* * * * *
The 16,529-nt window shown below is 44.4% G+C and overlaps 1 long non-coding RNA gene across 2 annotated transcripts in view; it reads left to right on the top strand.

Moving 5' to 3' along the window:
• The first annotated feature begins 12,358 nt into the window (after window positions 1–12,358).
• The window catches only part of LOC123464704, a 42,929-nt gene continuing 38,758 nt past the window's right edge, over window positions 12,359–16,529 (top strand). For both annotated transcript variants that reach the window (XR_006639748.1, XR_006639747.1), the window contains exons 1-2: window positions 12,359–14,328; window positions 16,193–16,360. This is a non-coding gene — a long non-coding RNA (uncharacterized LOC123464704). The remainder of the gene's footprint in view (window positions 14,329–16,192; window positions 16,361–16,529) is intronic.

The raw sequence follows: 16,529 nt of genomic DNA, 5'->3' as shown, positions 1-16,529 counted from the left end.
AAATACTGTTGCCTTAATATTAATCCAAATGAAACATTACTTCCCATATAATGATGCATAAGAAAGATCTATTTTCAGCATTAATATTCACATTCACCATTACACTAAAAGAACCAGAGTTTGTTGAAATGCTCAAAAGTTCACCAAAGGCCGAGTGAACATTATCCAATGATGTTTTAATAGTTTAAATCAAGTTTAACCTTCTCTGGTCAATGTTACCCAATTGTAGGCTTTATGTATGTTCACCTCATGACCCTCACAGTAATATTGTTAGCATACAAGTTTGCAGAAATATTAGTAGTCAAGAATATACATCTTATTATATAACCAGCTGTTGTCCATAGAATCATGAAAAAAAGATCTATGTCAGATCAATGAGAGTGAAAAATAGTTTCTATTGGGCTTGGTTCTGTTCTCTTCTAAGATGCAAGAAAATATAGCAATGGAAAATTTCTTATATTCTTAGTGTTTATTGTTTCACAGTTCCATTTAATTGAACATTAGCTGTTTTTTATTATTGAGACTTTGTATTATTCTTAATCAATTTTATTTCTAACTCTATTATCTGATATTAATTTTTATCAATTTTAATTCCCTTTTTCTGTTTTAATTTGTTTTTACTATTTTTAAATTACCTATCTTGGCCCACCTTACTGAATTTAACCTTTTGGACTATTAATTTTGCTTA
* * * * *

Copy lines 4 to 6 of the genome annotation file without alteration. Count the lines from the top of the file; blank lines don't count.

• The window catches only part of LOC123464704, a 42,929-nt gene continuing 38,758 nt past the window's right edge, over window positions 12,359–16,529 (top strand). For both annotated transcript variants that reach the window (XR_006639748.1, XR_006639747.1), the window contains exons 1-2: window positions 12,359–14,328; window positions 16,193–16,360. This is a non-coding gene — a long non-coding RNA (uncharacterized LOC123464704). The remainder of the gene's footprint in view (window positions 14,329–16,192; window positions 16,361–16,529) is intronic.

The raw sequence follows: 16,529 nt of genomic DNA, 5'->3' as shown, positions 1-16,529 counted from the left end.
AAATACTGTTGCCTTAATATTAATCCAAATGAAACATTACTTCCCATATAATGATGCATAAGAAAGATCTATTTTCAGCATTAATATTCACATTCACCATTACACTAAAAGAACCAGAGTTTGTTGAAATGCTCAAAAGTTCACCAAAGGCCGAGTGAACATTATCCAATGATGTTTTAATAGTTTAAATCAAGTTTAACCTTCTCTGGTCAATGTTACCCAATTGTAGGCTTTATGTATGTTCACCTCATGACCCTCACAGTAATATTGTTAGCATACAAGTTTGCAGAAATATTAGTAGTCAAGAATATACATCTTATTATATAACCAGCTGTTGTCCATAGAATCATGAAAAAAAGATCTATGTCAGATCAATGAGAGTGAAAAATAGTTTCTATTGGGCTTGGTTCTGTTCTCTTCTAAGATGCAAGAAAATATAGCAATGGAAAATTTCTTATATTCTTAGTGTTTATTGTTTCACAGTTCCATTTAATTGAACATTAGCTGTTTTTTATTATTGAGACTTTGTATTATTCTTAATCAATTTTATTTCTAACTCTATTATCTGATATTAATTTTTATCAATTTTAATTCCCTTTTTCTGTTTTAATTTGTTTTTACTATTTTTAAATTACCTATCTTGGCCCACCTTACTGAATTTAACCTTTTGGACTATTAATTTTGCTTA